Diagnostic significance of immunoglobulin G avidity in symptomatic and asymptomatic West Nile virus infection

Abstract INTRODUCTION West Nile virus (WNV) immunoglobulin M (IgM) antibodies have been shown to persist for up to 500 days in certain patients. To evaluate the usefulness of immunoglobulin G (IgG) avidity assessment in the diagnosis of WNV infection, we analyzed 54 WNV IgM- and/or IgG-positive serum samples from 39 patients with neuroinvasive disease and 15 asymptomatic cases tested during a seroprevalence investigation. METHODS Serological tests (WNV IgM/IgG antibody detection, IgG avidity) were performed using commercially available enzyme-linked immunosorbent assays. RESULTS WNV IgM antibodies were detected in 47 (87%) samples. Acute/recent WNV infection was confirmed based on low/borderline avidity index (AI) in 44 IgM-positive samples (93.6%). In three IgM-positive samples (6.4%), high IgG AIs were detected, thus indicating persisting IgM antibodies from previous infections. All IgM-negative samples showed high AIs. Patients with WNV neuroinvasive disease tested within 30 days showed low AIs. In six patients tested 34-50 days after disease onset, AI was borderline (42%-60%), suggesting earlier WNV IgG maturation. Samples with the highest IgM values were associated with the lowest AIs (Spearman's rho coefficient -0.767, p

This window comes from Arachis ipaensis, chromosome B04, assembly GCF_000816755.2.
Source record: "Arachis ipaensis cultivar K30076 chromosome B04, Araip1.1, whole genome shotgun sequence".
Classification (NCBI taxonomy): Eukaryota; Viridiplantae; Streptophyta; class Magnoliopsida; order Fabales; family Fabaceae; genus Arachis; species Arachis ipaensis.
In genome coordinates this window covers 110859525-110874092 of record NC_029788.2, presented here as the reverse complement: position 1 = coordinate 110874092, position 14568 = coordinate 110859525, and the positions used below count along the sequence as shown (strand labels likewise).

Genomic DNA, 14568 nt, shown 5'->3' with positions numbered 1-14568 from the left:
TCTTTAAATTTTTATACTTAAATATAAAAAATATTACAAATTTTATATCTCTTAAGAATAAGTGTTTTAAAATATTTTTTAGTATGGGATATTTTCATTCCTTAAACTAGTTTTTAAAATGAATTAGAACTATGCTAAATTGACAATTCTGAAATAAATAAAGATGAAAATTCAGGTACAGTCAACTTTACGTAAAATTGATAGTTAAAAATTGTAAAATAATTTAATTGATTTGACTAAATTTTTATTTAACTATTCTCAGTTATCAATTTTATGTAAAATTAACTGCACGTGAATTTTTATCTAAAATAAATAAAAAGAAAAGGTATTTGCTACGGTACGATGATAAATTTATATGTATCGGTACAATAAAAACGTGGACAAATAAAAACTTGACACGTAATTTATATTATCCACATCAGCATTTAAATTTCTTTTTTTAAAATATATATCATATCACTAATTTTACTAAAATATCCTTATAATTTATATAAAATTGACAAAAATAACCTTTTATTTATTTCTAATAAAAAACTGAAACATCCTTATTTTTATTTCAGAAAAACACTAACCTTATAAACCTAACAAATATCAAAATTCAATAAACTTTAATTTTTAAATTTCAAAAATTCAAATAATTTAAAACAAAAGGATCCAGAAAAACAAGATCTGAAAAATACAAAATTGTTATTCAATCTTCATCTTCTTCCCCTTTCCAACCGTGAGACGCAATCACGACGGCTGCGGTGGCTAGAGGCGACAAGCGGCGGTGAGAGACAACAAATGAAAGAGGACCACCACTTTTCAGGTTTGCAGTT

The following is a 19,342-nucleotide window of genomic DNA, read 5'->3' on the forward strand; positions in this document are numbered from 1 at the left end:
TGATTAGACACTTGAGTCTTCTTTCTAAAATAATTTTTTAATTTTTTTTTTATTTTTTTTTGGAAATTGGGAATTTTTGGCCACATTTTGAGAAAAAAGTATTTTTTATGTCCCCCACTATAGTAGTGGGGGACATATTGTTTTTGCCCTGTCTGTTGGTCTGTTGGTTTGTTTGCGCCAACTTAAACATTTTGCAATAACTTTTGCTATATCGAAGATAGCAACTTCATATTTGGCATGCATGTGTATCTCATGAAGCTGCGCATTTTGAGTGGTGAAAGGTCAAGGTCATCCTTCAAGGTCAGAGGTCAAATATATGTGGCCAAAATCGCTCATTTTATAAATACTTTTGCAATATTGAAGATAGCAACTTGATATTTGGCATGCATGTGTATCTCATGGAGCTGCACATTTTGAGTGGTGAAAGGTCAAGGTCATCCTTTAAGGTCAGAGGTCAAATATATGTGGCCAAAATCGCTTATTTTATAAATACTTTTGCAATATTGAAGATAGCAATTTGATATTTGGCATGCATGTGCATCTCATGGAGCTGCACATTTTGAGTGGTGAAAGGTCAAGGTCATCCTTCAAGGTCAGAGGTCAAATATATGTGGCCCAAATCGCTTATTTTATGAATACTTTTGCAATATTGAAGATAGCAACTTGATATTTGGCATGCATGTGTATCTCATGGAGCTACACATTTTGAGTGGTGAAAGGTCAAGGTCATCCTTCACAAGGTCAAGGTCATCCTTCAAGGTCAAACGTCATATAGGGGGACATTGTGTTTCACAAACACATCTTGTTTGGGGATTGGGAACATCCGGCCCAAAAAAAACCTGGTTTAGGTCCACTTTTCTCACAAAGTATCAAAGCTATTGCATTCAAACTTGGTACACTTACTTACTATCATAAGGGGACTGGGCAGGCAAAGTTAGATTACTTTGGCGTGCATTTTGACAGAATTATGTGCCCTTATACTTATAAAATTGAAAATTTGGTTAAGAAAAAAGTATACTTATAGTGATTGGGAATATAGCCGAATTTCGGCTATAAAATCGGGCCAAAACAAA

Source: Revista da Sociedade Brasileira de Medicina Tropical - Category: Tropical Medicine Source Type: research

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